Sylvia K. Kraemer, “Policy Advisors: Historians and Making Policy,” in Public History: Essays from the Field, ed. James B. Gardner and Peter S. LaPaglia (Malabar, Fla.: Krieger, 2004), pp. 218-9.
Last year, Arnita Jones and I met at possibly the finest scone cafe in the world (or at least Canada) to discuss the first public history roundtable to be held at an International Congress of the Historical Sciences. The organisers’ preferred title was, unsurprisingly, ‘What is public history?’. By changing a couple of letters, we arrived at a question we hope will be productive, and perhaps a little provocative: ‘why is public history?‘ (it has since been ‘corrected’ on the programme, but the plan remains the same).
We want to be able to consider the role of context: what are the influences that have shaped public history fields in different places? We also want to put comparison in the foreground. There will, inevitably, be many different perspectives that emerge, but we imagine we will identify far more things in common – and we hope, these affinities can help start new, international conversations about public history.
We want to hear from historians/public historians all over the world as we prepare our discussion paper, so the comments we make represent the perspectives of those working in different contexts, rather than just reflecting our views looking in. Please help if you can!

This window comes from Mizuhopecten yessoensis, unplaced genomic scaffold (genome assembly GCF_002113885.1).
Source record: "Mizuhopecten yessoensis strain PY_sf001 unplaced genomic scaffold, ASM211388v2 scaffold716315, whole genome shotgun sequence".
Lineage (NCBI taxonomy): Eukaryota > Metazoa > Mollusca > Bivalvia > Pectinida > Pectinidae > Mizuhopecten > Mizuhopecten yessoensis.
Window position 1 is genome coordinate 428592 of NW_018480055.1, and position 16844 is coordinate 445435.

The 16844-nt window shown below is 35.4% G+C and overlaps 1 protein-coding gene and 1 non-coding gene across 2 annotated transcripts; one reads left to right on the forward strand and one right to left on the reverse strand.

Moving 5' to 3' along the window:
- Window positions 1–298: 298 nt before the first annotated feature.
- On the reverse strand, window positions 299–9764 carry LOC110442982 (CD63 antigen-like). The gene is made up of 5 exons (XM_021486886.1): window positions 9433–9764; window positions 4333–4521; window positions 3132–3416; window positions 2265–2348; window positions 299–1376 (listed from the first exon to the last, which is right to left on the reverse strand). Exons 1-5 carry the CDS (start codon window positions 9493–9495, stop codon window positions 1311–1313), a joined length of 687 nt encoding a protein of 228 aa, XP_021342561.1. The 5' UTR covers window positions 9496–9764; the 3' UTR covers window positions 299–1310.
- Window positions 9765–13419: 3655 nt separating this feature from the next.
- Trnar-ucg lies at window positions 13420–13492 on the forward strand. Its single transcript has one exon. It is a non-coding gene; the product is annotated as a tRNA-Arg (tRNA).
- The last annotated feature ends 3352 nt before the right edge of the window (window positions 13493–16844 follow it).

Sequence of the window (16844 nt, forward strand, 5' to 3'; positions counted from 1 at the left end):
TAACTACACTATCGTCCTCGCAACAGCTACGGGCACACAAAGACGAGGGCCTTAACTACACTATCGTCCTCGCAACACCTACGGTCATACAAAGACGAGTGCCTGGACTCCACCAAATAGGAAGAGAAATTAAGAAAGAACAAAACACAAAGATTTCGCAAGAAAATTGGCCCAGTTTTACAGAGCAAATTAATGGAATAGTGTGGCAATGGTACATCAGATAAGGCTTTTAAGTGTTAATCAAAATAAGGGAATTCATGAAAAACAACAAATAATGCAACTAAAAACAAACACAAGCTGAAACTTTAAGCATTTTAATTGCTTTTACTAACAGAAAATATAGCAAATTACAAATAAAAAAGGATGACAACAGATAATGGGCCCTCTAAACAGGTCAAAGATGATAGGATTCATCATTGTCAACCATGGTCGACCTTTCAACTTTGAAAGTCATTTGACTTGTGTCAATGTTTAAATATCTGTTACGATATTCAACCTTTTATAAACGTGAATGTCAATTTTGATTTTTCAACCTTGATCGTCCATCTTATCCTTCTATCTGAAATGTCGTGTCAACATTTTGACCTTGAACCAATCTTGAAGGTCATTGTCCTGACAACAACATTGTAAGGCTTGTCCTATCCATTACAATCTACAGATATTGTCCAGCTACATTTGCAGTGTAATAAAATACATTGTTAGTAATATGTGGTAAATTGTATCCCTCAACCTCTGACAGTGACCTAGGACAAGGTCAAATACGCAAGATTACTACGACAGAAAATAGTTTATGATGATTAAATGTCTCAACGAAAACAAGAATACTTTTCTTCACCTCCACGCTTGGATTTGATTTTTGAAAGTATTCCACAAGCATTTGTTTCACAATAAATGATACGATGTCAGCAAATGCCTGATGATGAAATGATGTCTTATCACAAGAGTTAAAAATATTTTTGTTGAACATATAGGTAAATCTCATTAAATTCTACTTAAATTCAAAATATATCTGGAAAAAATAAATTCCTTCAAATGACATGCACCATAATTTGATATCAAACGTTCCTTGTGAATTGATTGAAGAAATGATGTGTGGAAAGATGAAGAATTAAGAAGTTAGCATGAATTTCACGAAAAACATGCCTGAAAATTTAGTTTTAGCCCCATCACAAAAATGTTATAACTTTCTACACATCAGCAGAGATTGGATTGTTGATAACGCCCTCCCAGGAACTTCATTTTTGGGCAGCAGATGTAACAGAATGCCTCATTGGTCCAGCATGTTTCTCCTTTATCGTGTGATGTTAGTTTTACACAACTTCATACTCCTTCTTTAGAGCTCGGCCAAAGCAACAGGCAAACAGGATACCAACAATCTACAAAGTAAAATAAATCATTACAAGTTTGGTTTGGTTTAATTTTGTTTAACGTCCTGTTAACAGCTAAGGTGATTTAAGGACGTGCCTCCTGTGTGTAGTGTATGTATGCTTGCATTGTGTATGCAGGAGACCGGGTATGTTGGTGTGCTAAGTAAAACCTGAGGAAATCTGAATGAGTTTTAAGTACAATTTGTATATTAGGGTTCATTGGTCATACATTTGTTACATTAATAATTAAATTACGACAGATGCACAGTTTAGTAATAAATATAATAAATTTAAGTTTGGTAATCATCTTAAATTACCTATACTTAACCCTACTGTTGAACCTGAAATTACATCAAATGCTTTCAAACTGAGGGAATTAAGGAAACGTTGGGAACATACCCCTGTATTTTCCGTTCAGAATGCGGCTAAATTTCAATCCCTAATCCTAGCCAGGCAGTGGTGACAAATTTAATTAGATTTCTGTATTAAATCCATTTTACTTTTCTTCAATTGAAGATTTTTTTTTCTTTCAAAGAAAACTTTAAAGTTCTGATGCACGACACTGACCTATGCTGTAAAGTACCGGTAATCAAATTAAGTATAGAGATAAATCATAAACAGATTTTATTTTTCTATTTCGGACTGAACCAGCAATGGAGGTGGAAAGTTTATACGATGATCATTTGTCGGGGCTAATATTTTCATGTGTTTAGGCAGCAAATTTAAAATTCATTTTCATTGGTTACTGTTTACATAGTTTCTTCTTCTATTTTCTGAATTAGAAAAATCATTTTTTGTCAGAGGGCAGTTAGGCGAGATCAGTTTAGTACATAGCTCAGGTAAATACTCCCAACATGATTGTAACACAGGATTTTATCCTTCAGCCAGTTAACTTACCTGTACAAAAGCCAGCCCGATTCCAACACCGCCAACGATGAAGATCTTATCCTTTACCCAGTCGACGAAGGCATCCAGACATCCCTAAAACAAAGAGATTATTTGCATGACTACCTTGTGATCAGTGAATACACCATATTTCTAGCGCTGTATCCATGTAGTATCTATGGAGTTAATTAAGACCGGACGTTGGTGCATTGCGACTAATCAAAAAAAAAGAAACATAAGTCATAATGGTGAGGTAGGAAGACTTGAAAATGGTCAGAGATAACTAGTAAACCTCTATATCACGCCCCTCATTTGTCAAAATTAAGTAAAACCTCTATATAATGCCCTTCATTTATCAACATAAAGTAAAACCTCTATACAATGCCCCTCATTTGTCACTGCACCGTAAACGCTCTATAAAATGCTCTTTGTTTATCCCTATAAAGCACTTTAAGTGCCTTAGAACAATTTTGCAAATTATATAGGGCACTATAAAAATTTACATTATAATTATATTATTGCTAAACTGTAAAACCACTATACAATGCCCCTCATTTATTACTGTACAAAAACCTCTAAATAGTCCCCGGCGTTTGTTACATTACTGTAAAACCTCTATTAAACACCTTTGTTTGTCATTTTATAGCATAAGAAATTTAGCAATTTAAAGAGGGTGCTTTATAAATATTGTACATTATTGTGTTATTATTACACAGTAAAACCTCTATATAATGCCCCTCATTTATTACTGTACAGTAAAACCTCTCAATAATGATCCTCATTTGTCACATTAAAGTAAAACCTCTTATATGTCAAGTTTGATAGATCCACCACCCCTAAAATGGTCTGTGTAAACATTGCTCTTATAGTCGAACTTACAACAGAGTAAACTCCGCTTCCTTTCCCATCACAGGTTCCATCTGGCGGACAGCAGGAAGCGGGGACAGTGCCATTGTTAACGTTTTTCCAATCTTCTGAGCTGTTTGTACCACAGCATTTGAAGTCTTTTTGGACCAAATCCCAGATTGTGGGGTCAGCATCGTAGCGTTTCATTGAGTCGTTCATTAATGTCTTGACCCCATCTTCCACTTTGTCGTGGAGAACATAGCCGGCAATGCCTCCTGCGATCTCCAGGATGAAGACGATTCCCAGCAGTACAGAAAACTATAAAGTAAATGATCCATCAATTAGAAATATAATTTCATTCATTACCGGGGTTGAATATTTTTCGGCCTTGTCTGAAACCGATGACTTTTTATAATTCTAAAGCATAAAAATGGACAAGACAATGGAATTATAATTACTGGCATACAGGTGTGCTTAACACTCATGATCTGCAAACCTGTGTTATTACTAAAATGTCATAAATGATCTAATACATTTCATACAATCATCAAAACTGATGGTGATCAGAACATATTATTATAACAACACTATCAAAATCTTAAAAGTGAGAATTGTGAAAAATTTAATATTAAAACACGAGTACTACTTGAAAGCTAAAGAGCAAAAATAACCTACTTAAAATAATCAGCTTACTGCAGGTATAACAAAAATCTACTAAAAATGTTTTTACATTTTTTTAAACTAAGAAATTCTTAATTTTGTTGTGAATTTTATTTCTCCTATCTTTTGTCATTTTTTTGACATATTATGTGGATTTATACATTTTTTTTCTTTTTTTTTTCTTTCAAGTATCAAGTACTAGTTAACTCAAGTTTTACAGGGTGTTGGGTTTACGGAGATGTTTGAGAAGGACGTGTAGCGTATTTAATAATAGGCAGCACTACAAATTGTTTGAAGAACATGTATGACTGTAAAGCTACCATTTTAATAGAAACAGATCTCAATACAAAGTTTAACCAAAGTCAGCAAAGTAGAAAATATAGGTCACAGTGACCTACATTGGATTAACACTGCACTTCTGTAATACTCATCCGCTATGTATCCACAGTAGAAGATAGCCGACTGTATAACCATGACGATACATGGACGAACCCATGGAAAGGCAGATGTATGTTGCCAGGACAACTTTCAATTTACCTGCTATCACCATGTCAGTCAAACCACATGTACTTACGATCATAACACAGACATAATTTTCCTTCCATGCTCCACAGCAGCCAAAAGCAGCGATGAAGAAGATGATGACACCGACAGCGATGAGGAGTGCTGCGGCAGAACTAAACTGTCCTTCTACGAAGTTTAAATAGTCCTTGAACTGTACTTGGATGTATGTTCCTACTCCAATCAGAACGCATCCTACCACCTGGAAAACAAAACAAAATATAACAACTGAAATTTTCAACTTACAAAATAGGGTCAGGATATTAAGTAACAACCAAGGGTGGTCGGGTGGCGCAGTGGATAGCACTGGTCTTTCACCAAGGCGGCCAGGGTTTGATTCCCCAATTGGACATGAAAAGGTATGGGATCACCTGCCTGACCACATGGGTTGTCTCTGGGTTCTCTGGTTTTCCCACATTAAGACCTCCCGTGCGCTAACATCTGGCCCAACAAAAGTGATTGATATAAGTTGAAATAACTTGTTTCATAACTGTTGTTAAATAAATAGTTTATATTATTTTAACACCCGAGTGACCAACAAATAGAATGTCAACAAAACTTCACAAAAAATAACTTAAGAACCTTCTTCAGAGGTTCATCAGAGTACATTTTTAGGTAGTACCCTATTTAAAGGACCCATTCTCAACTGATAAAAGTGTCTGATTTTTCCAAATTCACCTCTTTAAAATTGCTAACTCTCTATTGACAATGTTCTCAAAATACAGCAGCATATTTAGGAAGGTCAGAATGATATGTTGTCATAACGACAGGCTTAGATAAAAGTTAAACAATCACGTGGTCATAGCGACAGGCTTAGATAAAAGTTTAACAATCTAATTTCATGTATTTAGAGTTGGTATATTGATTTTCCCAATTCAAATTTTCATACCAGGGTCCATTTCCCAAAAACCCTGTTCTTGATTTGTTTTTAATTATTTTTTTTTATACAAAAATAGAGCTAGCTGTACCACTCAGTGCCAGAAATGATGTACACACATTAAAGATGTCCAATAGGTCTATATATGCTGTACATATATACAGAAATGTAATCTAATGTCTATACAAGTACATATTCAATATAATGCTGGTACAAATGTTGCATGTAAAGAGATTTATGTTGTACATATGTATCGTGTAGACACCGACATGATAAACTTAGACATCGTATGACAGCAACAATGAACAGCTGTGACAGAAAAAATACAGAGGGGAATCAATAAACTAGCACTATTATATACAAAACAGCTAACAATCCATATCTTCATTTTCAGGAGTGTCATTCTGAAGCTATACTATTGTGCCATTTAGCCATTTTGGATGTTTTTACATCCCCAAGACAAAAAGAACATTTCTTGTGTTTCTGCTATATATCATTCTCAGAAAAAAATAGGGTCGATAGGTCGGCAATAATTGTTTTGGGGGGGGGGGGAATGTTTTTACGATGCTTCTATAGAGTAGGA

In what forms has ‘public history’ emerged in your country, and what’s the story?
Why do you think it has taken those forms?
What are the major issues for public history where you are, now and in the coming years?
Please add your comments to this post. A few bullets, a paragraph, or even just a couple of links or references would be great (and we’ll acknowledge all contributors). It would be great to have these comments publicly available, but please contact either of us directly if you prefer not to.
NB We’re understanding public history in the broadest possible terms. Former World History Association president, Alfred J. Andrea’s definition is our starting point: the application of ‘historical skills and perspectives in the services of a largely non-academic clientele,’ and of ‘the dimension of historical time in helping to meet the practical and intellectual needs of society at large’. His range of examples of public history take in public policy analysis, the understanding of cultural heritage, and helping a corporation ‘plan its future through an understanding of its past’.
Andrea, ‘On public history’, Historian 53 (1991) p. 381.